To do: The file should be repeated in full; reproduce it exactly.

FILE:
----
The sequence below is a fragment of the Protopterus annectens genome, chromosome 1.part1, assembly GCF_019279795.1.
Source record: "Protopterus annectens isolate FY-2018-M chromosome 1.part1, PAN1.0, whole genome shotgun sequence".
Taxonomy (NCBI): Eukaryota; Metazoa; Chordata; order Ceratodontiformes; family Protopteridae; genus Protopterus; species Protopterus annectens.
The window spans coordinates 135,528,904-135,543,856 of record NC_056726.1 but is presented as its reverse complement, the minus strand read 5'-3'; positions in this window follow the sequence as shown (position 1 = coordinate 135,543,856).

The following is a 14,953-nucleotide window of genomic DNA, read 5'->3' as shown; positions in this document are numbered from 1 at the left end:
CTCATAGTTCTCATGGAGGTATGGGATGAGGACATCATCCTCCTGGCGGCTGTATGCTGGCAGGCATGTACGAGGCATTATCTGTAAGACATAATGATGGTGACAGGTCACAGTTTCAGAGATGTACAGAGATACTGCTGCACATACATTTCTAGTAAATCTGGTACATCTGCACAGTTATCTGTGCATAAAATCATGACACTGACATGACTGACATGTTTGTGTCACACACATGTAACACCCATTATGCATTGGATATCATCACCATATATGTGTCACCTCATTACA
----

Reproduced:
The sequence below is a fragment of the Protopterus annectens genome, chromosome 1.part1, assembly GCF_019279795.1.
Source record: "Protopterus annectens isolate FY-2018-M chromosome 1.part1, PAN1.0, whole genome shotgun sequence".
Taxonomy (NCBI): Eukaryota; Metazoa; Chordata; order Ceratodontiformes; family Protopteridae; genus Protopterus; species Protopterus annectens.
The window spans coordinates 135,528,904-135,543,856 of record NC_056726.1 but is presented as its reverse complement, the minus strand read 5'-3'; positions in this window follow the sequence as shown (position 1 = coordinate 135,543,856).

The following is a 14,953-nucleotide window of genomic DNA, read 5'->3' as shown; positions in this document are numbered from 1 at the left end:
CTCATAGTTCTCATGGAGGTATGGGATGAGGACATCATCCTCCTGGCGGCTGTATGCTGGCAGGCATGTACGAGGCATTATCTGTAAGACATAATGATGGTGACAGGTCACAGTTTCAGAGATGTACAGAGATACTGCTGCACATACATTTCTAGTAAATCTGGTACATCTGCACAGTTATCTGTGCATAAAATCATGACACTGACATGACTGACATGTTTGTGTCACACACATGTAACACCCATTATGCATTGGATATCATCACCATATATGTGTCACCTCATTACA